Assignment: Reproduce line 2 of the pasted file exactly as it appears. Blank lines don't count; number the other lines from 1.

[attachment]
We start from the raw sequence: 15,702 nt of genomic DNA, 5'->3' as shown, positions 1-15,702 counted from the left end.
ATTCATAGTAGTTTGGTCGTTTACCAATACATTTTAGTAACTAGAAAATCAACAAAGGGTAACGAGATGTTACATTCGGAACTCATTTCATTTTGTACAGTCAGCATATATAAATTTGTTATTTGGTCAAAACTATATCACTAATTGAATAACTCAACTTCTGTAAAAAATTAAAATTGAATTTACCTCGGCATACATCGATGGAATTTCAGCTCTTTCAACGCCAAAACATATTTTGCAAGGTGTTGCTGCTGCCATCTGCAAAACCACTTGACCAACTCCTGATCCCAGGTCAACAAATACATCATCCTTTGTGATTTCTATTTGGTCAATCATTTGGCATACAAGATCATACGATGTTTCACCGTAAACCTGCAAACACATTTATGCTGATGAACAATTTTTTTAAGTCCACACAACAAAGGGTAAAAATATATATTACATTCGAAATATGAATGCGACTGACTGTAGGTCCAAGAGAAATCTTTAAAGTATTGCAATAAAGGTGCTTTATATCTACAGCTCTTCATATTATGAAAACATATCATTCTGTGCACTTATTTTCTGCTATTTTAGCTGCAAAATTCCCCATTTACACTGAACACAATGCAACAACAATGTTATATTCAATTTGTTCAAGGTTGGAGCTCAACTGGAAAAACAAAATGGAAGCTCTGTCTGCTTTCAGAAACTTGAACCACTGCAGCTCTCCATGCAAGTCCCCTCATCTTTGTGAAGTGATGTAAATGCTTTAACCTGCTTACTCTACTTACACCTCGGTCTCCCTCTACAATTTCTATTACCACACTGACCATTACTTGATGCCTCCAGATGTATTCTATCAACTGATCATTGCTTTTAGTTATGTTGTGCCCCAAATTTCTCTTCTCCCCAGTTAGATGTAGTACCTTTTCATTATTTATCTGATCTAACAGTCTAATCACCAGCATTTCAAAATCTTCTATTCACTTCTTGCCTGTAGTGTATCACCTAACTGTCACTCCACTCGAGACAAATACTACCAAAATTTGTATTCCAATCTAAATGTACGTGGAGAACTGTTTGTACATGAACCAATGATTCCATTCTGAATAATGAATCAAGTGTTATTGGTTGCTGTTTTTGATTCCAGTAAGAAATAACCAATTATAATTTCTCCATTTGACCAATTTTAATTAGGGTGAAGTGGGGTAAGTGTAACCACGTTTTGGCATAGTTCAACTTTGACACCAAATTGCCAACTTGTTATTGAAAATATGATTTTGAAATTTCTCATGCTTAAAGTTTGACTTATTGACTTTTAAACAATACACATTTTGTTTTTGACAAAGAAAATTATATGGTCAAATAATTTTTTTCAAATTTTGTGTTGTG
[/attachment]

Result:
ATTCATAGTAGTTTGGTCGTTTACCAATACATTTTAGTAACTAGAAAATCAACAAAGGGTAACGAGATGTTACATTCGGAACTCATTTCATTTTGTACAGTCAGCATATATAAATTTGTTATTTGGTCAAAACTATATCACTAATTGAATAACTCAACTTCTGTAAAAAATTAAAATTGAATTTACCTCGGCATACATCGATGGAATTTCAGCTCTTTCAACGCCAAAACATATTTTGCAAGGTGTTGCTGCTGCCATCTGCAAAACCACTTGACCAACTCCTGATCCCAGGTCAACAAATACATCATCCTTTGTGATTTCTATTTGGTCAATCATTTGGCATACAAGATCATACGATGTTTCACCGTAAACCTGCAAACACATTTATGCTGATGAACAATTTTTTTAAGTCCACACAACAAAGGGTAAAAATATATATTACATTCGAAATATGAATGCGACTGACTGTAGGTCCAAGAGAAATCTTTAAAGTATTGCAATAAAGGTGCTTTATATCTACAGCTCTTCATATTATGAAAACATATCATTCTGTGCACTTATTTTCTGCTATTTTAGCTGCAAAATTCCCCATTTACACTGAACACAATGCAACAACAATGTTATATTCAATTTGTTCAAGGTTGGAGCTCAACTGGAAAAACAAAATGGAAGCTCTGTCTGCTTTCAGAAACTTGAACCACTGCAGCTCTCCATGCAAGTCCCCTCATCTTTGTGAAGTGATGTAAATGCTTTAACCTGCTTACTCTACTTACACCTCGGTCTCCCTCTACAATTTCTATTACCACACTGACCATTACTTGATGCCTCCAGATGTATTCTATCAACTGATCATTGCTTTTAGTTATGTTGTGCCCCAAATTTCTCTTCTCCCCAGTTAGATGTAGTACCTTTTCATTATTTATCTGATCTAACAGTCTAATCACCAGCATTTCAAAATCTTCTATTCACTTCTTGCCTGTAGTGTATCACCTAACTGTCACTCCACTCGAGACAAATACTACCAAAATTTGTATTCCAATCTAAATGTACGTGGAGAACTGTTTGTACATGAACCAATGATTCCATTCTGAATAATGAATCAAGTGTTATTGGTTGCTGTTTTTGATTCCAGTAAGAAATAACCAATTATAATTTCTCCATTTGACCAATTTTAATTAGGGTGAAGTGGGGTAAGTGTAACCACGTTTTGGCATAGTTCAACTTTGACACCAAATTGCCAACTTGTTATTGAAAATATGATTTTGAAATTTCTCATGCTTAAAGTTTGACTTATTGACTTTTAAACAATACACATTTTGTTTTTGACAAAGAAAATTATATGGTCAAATAATTTTTTTCAAATTTTGTGTTGTG